So what’s a hungry visitor to do? Here’s our advice.

Take the T

Sounds simple, but it’s amazing what simply hopping aboard a train or bus a few stops away from the North End can do for your peace of mind. Parking is amply available along the Blue, Green, and Orange lines if you’re willing to leave your car behind. Get off at Government Center, Haymarket, North Station, State, or the Aquarium stops, and from there, it’s just a short walk away.

Take a bike

Some of the busier parts of the North End can be a little dicey for inexperienced bikers, but the bike lanes along the outer rim on Commercial Street are some of the best in the city. You’ll also find lots of places to chain up bicycles in the neighborhood, among them the adorable bike racks on Salem Street next to Terramia Ristorante, which are shaped like knives, forks, and spoons. Or, look for bike racks in any of the neighborhood’s many parks, or lining the Greenway just across Cross Street.

Find a garage

NorthEndBoston.com has a pretty comprehensive list of available parking garages. The most convenient ones can fill up quickly, so you may have to find a spot further away from the neighborhood—the Hub on Causeway is looking mighty quiet when there isn’t a game going on, for example, so it’s a good bet to look there—but there are worse things than taking a nice little walk through downtown Boston and the North End. As the site puts it: “As you walk from your car to your destination, enjoy our vibrant neighborhood and its many attractions. Soak in the North End atmosphere – we create it fresh, daily.”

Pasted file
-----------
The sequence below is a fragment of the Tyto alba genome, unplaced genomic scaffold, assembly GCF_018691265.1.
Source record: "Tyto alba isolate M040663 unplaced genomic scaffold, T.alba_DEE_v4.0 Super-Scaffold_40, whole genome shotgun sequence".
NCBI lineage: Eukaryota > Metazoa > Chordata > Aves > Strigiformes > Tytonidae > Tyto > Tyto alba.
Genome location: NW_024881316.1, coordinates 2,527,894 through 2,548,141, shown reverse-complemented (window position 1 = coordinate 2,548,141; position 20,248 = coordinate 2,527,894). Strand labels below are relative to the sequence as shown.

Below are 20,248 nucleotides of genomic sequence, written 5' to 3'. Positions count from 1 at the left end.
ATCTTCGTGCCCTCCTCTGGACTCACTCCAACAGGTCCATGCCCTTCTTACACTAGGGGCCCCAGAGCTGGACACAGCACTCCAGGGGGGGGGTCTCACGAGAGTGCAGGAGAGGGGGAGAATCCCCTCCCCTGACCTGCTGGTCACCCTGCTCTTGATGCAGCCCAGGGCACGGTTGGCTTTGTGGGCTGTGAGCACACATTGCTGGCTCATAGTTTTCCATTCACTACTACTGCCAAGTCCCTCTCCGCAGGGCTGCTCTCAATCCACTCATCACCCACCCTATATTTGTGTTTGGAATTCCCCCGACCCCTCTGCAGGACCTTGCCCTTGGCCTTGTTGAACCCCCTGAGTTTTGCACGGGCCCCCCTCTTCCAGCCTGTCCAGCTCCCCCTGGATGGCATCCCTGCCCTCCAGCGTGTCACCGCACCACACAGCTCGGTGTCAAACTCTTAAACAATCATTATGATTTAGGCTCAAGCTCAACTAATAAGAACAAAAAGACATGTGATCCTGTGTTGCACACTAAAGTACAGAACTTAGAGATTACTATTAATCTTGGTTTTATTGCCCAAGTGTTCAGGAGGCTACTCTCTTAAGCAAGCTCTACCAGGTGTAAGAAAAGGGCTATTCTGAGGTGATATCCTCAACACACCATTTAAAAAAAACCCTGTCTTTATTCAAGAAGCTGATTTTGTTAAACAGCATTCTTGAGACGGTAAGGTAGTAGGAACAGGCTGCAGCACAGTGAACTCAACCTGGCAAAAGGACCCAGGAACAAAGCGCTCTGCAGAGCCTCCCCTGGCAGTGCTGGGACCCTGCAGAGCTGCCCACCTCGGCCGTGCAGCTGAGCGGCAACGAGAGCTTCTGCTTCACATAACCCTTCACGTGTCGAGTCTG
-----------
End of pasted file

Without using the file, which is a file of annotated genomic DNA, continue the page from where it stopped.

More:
Pro tip: The Haymarket Garage validates

If you visit a shop, restaurant, church, or other attraction in the North End, the Haymarket Garage validates. The rates are a steal: $1 for up to two hours, or $3 for up to three hours. You can thank MassDOT for this arrangement, which was more or less a gift to businesses in the area in the wake of the Big Dig, and which NorthEndWaterfront.com heralds as the “best parking deal in the neighborhood.”